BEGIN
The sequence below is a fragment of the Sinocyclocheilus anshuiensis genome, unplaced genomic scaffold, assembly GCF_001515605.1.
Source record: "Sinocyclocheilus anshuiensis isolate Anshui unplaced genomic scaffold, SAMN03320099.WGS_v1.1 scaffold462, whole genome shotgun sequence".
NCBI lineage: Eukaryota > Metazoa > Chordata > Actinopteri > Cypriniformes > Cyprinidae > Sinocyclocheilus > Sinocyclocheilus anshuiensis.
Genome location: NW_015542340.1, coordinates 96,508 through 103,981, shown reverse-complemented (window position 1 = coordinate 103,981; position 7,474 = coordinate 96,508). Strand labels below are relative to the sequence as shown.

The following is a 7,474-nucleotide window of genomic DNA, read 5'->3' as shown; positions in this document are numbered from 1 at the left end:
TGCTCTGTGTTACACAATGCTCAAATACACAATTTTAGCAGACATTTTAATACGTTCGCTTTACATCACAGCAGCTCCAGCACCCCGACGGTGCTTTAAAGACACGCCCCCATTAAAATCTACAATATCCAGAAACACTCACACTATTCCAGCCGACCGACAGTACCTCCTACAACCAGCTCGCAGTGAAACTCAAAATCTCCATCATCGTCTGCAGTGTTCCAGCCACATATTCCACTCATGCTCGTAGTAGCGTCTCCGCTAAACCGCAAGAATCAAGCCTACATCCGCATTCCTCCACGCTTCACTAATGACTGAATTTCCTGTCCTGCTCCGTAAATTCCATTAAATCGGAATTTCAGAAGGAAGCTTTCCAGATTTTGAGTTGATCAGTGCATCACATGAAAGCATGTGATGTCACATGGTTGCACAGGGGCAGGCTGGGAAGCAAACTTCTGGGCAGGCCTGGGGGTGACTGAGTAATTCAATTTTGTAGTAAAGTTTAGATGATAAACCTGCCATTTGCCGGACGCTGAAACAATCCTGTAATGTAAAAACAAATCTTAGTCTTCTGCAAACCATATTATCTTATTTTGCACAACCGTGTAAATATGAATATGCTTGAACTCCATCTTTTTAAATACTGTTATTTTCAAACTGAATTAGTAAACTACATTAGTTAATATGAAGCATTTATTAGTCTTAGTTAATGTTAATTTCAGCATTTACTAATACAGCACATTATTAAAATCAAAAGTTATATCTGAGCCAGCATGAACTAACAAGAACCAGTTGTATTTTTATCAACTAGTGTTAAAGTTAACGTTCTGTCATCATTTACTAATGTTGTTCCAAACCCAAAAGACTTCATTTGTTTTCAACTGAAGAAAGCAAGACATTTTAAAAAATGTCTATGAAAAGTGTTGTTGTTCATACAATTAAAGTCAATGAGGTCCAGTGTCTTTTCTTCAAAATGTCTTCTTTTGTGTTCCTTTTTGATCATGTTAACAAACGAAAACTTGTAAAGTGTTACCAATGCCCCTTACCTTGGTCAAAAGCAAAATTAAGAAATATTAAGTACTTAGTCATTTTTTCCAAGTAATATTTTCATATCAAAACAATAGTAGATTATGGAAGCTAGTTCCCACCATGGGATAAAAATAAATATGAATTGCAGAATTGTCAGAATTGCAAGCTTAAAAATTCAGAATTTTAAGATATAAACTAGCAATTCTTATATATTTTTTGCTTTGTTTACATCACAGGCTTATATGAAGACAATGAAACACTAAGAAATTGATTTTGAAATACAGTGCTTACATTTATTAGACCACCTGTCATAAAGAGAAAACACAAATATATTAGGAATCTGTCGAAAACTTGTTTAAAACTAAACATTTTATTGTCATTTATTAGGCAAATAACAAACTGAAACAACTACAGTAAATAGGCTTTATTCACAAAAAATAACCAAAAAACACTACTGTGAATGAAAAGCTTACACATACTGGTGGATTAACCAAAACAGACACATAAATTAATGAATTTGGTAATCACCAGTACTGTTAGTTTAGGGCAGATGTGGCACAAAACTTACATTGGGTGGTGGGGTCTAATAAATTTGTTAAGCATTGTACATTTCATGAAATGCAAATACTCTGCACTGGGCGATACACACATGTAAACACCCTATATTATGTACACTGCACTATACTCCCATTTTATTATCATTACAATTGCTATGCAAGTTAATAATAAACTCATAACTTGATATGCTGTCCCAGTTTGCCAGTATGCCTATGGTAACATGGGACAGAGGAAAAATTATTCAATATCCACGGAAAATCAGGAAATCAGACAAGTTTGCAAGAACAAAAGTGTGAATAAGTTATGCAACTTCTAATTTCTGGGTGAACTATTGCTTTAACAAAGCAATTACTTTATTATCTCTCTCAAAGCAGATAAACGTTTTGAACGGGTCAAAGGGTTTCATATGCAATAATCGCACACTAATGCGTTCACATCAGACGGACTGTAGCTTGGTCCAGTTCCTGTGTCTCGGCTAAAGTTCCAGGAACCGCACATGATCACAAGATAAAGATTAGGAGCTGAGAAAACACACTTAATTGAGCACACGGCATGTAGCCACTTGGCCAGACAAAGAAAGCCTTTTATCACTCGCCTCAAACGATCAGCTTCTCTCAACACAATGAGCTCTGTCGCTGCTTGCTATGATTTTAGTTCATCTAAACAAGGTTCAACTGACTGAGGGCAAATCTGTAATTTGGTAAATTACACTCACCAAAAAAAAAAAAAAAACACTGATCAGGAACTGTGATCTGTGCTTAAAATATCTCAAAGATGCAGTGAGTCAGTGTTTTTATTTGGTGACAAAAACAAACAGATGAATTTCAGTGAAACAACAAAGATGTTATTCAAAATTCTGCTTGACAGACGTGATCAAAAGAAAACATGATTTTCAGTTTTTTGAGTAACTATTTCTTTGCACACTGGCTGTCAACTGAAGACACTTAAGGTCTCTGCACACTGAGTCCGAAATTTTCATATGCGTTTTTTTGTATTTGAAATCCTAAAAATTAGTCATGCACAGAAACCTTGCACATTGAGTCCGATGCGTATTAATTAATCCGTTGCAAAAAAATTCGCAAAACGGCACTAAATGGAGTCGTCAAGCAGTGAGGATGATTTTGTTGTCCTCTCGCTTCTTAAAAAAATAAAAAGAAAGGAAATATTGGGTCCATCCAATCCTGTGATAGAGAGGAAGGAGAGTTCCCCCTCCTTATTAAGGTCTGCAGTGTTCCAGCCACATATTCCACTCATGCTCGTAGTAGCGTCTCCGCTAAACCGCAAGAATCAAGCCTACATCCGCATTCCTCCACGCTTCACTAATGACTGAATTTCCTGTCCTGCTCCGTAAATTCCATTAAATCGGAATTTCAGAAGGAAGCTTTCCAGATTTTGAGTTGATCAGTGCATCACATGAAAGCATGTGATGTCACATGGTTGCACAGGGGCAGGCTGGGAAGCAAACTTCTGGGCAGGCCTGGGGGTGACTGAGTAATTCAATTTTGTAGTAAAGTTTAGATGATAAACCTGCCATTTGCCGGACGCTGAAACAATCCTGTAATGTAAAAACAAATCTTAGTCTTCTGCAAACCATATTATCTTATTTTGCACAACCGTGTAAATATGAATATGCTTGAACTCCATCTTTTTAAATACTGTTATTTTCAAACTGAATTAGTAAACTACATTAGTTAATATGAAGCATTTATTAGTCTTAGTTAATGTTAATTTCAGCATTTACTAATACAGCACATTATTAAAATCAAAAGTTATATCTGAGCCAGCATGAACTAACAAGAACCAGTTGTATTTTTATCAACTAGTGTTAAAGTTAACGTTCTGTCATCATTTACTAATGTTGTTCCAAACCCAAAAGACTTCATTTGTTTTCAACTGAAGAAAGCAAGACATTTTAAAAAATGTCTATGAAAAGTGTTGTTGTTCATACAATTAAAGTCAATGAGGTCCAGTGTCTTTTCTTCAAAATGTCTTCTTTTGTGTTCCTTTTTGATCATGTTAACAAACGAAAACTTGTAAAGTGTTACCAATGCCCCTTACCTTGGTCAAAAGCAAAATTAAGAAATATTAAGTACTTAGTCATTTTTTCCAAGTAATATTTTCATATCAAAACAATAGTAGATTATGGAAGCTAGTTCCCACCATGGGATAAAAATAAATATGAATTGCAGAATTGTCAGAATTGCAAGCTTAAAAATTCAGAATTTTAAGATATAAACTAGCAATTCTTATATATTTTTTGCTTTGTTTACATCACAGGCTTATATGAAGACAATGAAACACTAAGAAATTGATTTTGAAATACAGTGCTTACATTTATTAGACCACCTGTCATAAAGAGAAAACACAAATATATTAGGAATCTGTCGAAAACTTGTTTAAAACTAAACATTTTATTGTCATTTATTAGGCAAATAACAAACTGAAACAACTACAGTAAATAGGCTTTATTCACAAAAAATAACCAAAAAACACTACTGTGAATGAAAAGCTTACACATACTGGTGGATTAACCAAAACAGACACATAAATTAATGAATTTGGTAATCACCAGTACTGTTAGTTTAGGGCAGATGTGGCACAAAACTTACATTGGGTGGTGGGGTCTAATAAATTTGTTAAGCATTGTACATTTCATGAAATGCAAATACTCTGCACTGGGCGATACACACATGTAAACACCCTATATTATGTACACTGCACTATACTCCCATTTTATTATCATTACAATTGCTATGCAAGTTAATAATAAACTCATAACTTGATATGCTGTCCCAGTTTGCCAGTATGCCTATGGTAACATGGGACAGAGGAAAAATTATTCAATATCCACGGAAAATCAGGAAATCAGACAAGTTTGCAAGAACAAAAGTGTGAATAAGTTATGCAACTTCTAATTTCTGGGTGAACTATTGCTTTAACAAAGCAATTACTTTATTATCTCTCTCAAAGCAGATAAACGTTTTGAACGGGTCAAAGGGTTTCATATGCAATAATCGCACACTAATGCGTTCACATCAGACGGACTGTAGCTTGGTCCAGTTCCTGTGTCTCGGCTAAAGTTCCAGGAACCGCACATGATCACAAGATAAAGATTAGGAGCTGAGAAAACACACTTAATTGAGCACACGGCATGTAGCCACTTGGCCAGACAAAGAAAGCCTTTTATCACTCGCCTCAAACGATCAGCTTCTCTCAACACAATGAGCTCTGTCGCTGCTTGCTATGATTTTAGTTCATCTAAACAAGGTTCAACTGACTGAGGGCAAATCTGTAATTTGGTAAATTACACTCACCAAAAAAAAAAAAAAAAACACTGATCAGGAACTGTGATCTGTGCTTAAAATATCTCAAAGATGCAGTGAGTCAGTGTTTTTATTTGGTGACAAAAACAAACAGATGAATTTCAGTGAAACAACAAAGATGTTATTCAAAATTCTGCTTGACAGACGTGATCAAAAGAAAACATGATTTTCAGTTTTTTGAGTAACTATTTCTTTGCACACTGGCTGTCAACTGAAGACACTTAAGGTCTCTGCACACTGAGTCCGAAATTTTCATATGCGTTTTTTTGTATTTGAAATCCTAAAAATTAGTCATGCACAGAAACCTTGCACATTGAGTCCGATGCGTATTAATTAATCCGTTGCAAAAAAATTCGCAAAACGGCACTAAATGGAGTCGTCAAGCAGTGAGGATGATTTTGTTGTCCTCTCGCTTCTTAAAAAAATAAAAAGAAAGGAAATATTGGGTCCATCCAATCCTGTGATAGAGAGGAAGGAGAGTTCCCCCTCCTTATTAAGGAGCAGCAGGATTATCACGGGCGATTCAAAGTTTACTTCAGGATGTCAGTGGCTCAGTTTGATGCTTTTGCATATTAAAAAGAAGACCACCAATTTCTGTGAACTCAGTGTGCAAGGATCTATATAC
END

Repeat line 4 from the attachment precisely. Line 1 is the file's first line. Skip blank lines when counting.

Genome location: NW_015542340.1, coordinates 96,508 through 103,981, shown reverse-complemented (window position 1 = coordinate 103,981; position 7,474 = coordinate 96,508). Strand labels below are relative to the sequence as shown.